Health & Well-BeingGrandparenting

Teaching Grandkids About Kindness

Small Gestures That Make Others Smile

With our busy lives, it’s easy to lose sight of the little things we can do to make the world a kinder, gentler place. As a result, kids miss out on golden opportunities to emulate kindness and experience its rewards.

Writer and artist Pamela Thomas Torres says, “Kindness is an activity of the heart; it requires a willingness to be vulnerable in order to attend to another human beings needs.”

It is best taught through example, she explains, as “kind words and random acts of kindness go a long way to convey a lifestyle of kindness.”

So, why not set a goal with your grandkids and see how many acts of kindness your family can rack up in a single day or week?

Here are some ideas to get started.

Visit an elderly neighbor. Many seniors are shut in because they can no longer drive. Often, even those who do drive don’t get the social interaction they need. It’s likely someone in your neighborhood could use some company.

Offer a compliment. It doesn’t get any easier than this. But don’t offer praise you don’t mean; it’ll come off as disingenuous. Notice what someone is wearing or doing, or think about the person’s personality or something they’ve done. Then offer a compliment you really mean.

Donate. It can be a small monetary donation to a good cause, or you can donate items you no longer need to a homeless shelter, animal rescue, or toys-for-tots collection.

Help someone with their homework. Do you know a classmate who struggles in a particular subject? Offer to help them study for a test or to understand a concept for a homework assignment.

Stand up for someone. Do you know a student who’s bullied or always left out? Look for an opportunity to tell those who are being judgmental to be a little kinder or that they’re being unfair.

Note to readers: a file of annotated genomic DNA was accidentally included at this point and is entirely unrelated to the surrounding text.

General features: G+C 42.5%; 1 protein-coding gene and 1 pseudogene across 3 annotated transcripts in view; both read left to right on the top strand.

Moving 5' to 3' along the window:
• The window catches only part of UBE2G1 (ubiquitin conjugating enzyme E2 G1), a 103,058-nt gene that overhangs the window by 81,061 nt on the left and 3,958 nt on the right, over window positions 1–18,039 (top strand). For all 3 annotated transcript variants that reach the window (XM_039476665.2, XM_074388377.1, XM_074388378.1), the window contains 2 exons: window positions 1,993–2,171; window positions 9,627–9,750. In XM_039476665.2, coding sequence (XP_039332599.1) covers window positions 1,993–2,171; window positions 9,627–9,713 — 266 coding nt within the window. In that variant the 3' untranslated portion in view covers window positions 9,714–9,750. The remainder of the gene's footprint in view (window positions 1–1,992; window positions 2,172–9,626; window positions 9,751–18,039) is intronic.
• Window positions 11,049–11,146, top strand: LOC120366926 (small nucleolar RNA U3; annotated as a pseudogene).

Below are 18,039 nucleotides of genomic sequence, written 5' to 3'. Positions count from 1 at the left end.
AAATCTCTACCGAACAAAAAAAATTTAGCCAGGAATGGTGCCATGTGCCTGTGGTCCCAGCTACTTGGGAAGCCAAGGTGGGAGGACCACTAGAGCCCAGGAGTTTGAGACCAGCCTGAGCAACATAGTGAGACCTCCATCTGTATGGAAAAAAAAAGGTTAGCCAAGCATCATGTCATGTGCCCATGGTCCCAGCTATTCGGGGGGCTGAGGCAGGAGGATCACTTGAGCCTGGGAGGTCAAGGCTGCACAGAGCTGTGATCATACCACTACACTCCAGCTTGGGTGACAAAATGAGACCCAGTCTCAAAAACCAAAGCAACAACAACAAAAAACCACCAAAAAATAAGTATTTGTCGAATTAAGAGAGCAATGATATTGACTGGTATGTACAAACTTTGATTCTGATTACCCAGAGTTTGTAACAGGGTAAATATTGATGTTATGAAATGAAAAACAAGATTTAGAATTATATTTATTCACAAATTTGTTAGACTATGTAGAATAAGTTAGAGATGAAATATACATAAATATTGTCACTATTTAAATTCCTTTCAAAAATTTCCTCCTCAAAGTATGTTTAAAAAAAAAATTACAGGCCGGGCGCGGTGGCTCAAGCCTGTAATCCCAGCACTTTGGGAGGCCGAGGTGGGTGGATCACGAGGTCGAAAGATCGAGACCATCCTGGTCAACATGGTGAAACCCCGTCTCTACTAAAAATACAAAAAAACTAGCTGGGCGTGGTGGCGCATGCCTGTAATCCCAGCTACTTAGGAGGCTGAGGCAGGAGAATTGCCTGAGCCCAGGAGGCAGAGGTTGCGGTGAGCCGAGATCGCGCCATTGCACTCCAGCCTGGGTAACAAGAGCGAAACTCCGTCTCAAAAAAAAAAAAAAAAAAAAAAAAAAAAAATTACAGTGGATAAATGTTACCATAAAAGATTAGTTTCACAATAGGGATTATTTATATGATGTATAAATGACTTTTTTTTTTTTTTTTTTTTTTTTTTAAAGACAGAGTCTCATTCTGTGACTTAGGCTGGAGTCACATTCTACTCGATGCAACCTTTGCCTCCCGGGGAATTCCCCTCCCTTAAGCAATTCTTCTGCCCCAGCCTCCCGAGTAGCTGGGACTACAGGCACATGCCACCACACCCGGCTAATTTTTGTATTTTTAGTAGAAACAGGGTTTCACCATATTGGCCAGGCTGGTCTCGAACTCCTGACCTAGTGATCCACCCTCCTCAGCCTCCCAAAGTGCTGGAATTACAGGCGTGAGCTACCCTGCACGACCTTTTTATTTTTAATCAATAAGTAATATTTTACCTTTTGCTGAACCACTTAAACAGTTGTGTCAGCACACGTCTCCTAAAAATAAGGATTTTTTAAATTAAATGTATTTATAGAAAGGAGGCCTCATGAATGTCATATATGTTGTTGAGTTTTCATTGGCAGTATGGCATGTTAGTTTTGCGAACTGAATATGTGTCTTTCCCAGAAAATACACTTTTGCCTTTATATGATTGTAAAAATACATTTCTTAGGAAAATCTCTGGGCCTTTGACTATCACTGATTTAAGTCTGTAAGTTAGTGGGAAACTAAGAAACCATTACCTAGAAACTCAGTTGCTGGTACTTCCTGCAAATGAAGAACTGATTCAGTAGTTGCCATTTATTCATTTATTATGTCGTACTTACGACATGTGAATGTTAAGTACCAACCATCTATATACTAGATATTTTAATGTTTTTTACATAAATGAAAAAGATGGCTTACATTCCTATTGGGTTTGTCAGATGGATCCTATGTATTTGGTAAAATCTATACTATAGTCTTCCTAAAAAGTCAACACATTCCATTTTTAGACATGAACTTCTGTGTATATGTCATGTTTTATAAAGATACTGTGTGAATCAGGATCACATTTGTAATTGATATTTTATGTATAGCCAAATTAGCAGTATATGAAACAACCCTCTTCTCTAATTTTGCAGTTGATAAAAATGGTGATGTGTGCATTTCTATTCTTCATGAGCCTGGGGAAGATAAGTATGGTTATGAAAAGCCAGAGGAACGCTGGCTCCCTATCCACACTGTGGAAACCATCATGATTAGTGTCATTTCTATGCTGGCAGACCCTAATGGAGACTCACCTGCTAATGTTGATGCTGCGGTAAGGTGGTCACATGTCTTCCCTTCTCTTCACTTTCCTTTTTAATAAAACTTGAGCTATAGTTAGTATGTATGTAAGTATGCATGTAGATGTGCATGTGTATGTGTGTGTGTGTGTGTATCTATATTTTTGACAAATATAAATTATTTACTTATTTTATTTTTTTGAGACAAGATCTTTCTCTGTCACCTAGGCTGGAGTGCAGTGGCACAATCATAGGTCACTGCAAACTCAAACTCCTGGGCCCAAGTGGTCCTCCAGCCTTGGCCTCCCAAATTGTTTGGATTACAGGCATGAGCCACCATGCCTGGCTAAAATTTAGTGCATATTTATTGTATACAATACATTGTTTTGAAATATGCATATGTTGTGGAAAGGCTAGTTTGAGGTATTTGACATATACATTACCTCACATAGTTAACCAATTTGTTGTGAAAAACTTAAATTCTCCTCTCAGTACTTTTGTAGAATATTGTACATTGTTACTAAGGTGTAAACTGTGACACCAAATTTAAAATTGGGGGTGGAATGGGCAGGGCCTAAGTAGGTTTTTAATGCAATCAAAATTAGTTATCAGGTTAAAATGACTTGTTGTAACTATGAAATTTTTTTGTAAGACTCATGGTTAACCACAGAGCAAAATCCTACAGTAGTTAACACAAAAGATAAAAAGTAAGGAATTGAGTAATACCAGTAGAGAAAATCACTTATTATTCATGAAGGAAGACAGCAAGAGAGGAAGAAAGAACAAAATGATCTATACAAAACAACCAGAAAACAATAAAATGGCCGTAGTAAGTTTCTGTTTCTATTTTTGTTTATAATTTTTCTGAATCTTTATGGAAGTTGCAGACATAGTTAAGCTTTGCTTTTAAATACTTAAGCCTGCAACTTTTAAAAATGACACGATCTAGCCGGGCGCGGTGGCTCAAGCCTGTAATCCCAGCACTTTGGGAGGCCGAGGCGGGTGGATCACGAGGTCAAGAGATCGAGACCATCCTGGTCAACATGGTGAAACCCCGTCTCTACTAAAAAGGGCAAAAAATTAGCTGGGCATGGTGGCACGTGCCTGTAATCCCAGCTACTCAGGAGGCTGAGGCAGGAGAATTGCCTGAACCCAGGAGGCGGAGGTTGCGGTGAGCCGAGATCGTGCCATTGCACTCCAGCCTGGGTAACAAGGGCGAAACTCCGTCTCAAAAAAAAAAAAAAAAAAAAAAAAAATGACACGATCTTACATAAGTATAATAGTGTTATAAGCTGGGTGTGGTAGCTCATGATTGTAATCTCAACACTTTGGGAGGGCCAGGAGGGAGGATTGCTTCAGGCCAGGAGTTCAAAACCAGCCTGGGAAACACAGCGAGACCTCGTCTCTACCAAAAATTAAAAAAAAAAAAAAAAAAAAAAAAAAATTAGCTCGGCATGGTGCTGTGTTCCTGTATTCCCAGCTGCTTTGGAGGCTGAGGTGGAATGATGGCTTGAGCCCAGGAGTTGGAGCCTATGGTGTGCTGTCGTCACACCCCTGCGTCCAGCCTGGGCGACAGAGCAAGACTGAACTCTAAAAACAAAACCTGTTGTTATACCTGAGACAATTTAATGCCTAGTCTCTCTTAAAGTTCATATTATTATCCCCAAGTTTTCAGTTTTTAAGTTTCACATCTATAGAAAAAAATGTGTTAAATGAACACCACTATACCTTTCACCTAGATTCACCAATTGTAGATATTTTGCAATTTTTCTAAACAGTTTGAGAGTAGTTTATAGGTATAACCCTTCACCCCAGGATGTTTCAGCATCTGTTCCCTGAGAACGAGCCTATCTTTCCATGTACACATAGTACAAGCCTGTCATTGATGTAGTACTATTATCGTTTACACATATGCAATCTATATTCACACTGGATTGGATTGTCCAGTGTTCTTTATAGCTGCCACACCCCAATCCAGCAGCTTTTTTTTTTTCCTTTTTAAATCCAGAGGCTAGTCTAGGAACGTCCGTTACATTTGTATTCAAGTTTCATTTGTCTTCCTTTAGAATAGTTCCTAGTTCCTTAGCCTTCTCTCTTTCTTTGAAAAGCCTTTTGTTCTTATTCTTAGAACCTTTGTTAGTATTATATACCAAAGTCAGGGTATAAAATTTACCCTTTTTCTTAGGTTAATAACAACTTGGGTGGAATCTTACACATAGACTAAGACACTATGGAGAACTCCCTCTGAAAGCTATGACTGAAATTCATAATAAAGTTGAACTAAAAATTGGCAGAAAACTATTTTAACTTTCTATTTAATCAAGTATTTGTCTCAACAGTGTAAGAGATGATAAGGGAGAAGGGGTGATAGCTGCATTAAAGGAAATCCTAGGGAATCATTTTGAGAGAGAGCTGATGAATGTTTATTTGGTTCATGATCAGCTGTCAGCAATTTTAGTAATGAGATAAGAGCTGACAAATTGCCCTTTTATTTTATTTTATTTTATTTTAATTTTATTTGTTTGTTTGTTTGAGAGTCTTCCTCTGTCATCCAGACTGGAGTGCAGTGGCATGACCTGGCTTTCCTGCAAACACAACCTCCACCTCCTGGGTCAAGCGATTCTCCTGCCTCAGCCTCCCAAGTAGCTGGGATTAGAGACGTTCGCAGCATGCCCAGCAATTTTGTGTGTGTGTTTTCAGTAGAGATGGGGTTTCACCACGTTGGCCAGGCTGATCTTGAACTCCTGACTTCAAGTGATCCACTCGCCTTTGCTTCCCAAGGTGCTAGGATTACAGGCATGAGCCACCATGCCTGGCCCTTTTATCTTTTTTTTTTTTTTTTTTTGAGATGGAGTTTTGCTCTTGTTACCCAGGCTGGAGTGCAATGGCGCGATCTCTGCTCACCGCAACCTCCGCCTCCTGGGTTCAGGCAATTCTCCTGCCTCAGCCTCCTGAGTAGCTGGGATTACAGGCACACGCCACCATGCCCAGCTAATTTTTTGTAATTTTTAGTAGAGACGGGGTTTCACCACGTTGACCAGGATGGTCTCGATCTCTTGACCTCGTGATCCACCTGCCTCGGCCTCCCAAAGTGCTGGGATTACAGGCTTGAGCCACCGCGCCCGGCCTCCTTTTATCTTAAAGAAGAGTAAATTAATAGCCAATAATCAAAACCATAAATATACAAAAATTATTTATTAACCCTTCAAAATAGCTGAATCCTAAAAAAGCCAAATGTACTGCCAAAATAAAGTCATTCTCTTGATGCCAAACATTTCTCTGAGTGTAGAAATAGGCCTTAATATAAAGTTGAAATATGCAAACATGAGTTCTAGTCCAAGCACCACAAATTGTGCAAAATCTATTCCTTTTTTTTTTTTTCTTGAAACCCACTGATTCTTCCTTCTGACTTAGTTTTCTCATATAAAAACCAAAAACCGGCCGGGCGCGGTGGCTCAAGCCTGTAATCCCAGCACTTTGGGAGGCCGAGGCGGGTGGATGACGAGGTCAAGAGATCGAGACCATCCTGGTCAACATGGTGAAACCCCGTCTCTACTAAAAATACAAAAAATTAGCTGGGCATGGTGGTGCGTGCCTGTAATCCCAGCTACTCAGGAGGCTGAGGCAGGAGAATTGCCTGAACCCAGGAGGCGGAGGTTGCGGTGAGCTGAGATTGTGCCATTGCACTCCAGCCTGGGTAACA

Make friends with someone who’s left out. Is there a classmate who’s always standing alone on the playground or who sits alone at lunch? Offer to join that person.

Bake cookies for your teacher or someone you appreciate. Show your appreciation by baking their favorite goodies.

Call grandparents or great-grandparents. This is a big one. Often, grandparents are the ones to initiate calls. Make your grandparents’ day by giving them a call, instead.

Hold the door for someone. This is another super easy gesture that’s sure to be appreciated by someone who’s elderly, disabled, or really anyone.

Write an apology to someone you’ve hurt. We’ve all said and done things that have hurt someone’s feelings. Take ownership of it and write a heartfelt apology.

Post something nice on the social media page of someone who needs a friend. Make that person’s day with a positive comment on their page.

Buy a friend a candy bar. This is a simple way to show your friend you’re thinking of them.

Volunteer for a good cause. There are many opportunities right in your community. You could volunteer at a soup kitchen, pick up trash at a park, or help with a canned food drive.

Help someone with yard work. Do you know a handicapped or elderly person? Offer to mow, rake, pull weeds, or shovel their snow.

Buy a homeless person a meal. If you see someone wandering who clearly looks homeless or is standing on a street corner with a sign, pick up a meal and take it over to them.

These are just a few ways to begin instilling a life of kindness into your kids and grandkids. See how many more you can come up with yourselves!

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Kimberly Blaker

Kimberly Blaker is a freelance writer. She also owns an online bookshop, Sage Rare & Collectible Books, specializing in out-of-print, scarce, signed, and first editions; fine bindings; ephemera and more at

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